PCDI Gunsmith course, gunsmith's oppinions wanted.

Discussion in 'General Discussion' started by Sasquatch, Mar 12, 2005.

  1. Sasquatch

    Sasquatch Well-Known Member

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    198
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    Mar 6, 2005
    PCDI Gunsmith course, gunsmith\'s oppinions wanted.

    I am wanting to do more of my own gunsmithing and possibly open a shop in the future. Right now I do complete take down and cleaning jobs on my pump shotgun, Remington 700 rifles, single shot shotguns, Marlin 917vs bolt action rifle, Ruger 10/22 and a Marlin Model 60 semi-auto. Using a blowup picture and parts list for the model 60, I ordered all the parts and rebuilt the action and bolt because the guy that gave me the rifle had destroyed it before. THe barrel was still good and I got a good shooting .22 and the gunsmithing bug out of it. I know that there are several gunsmiths on this sight and I would like any or your input on the value of the PCDI courses that are advertised on T.V.

    I currently work in a machine shop doing work with both manual and CNC lathes and a manual mill.

    Would this class along with my work in the machine shop be something that would make me stand out as an applicant for an apprenticeship?
     
  2. longtooth

    longtooth Well-Known Member

    Messages:
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    Mar 12, 2005
    Re: PCDI Gunsmith course, gunsmith\'s oppinions wanted.

    I can give you a little advise on this subject. (31 years making a living as a gunsmith) First gather all the books you can find on gunsmithing, Brownell's has several good ones,on chambering and several called Gun Kinks, pick up parts catalogs from Gunparts Corp., Western gunparts, any others, not just new ones but old ones, they have exploded views and listings of house brands. you will never have enough books. old NRA mag's. have the same exploded views in them. keep on the look out for shops going out of business you may be able to get their old books and tooling.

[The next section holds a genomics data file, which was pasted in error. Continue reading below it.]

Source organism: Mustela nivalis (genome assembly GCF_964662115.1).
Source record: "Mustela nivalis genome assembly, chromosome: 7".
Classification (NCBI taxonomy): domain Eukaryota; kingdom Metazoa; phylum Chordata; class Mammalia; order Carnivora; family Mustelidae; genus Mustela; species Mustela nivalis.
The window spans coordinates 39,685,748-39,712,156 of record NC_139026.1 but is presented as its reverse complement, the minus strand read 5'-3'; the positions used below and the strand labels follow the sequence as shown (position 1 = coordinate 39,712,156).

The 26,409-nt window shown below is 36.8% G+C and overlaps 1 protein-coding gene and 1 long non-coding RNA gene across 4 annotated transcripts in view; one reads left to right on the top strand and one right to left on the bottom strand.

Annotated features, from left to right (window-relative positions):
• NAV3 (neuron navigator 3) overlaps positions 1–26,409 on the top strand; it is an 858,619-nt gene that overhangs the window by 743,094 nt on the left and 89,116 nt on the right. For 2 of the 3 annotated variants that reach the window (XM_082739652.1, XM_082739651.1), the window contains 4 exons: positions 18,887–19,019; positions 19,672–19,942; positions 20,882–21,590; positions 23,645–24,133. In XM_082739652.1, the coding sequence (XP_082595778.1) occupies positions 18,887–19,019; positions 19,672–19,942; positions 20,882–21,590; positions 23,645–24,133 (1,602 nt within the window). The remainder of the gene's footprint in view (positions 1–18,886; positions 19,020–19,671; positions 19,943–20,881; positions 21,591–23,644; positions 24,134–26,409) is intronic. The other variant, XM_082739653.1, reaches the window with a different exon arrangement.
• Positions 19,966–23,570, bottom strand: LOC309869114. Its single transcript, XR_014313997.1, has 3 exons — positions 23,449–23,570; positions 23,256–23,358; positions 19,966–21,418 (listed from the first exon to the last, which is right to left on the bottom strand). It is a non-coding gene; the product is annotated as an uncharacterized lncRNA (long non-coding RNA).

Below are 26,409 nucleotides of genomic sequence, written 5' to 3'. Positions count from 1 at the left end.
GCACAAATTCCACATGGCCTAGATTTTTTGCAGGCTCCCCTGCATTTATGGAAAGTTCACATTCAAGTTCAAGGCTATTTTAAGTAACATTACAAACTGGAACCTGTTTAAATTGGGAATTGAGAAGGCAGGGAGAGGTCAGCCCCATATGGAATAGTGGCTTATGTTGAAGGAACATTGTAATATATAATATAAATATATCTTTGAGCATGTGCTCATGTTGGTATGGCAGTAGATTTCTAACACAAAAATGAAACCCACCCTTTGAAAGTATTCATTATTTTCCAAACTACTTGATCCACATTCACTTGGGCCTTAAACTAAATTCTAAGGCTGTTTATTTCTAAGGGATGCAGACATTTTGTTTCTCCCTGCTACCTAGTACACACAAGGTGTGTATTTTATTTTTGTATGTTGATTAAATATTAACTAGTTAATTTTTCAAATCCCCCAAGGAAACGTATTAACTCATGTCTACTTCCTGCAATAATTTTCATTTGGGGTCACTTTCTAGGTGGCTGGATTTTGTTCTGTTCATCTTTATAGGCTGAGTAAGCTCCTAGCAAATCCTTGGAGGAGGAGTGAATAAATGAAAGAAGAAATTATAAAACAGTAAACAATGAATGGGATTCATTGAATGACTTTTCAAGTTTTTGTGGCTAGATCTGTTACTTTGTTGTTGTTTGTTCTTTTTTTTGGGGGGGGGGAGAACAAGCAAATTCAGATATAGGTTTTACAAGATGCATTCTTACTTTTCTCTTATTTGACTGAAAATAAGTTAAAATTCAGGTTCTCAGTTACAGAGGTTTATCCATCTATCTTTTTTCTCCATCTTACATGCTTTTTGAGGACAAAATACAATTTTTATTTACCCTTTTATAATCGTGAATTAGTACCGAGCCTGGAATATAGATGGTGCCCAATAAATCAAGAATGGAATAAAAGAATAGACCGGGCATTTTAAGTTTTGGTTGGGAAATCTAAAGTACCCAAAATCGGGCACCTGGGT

Some shops work on all types of firearms they try to do it all and most of their work is finding out the problem and then replacing parts. Other shops build or modify firearms to meet customers requirements this is where your experience as a machinist will come in you can make parts for obsolete firearms and do some fine tunning. Its a tough way to make a living but you can if you work the hours, be fair on your prices but don't under cut your self, don't give delivery dates you can't make and if your not sure about something ask. I would recommend you pick one type of firearm to become an expert on Rifle, shotgun, pistol, black powder, or air and work on them. start with the 10-22 and thread the receiver for a good barrel,stainless broach cut (26" long full bull,Target crown) build a set of scope rings (redfield style) for it. replace the trigger with Volquartsen trigger group, jewel the bolt, put on a good piece of wood from(Richards Micro-fit and you'll have a $800-$1200 dollar gun (if it shoots) If you know how fire lap the barrel and make sure the crown is square you should see a perfect star after firing 20 rounds. Its all common sense and patience. Good Luck Longtooth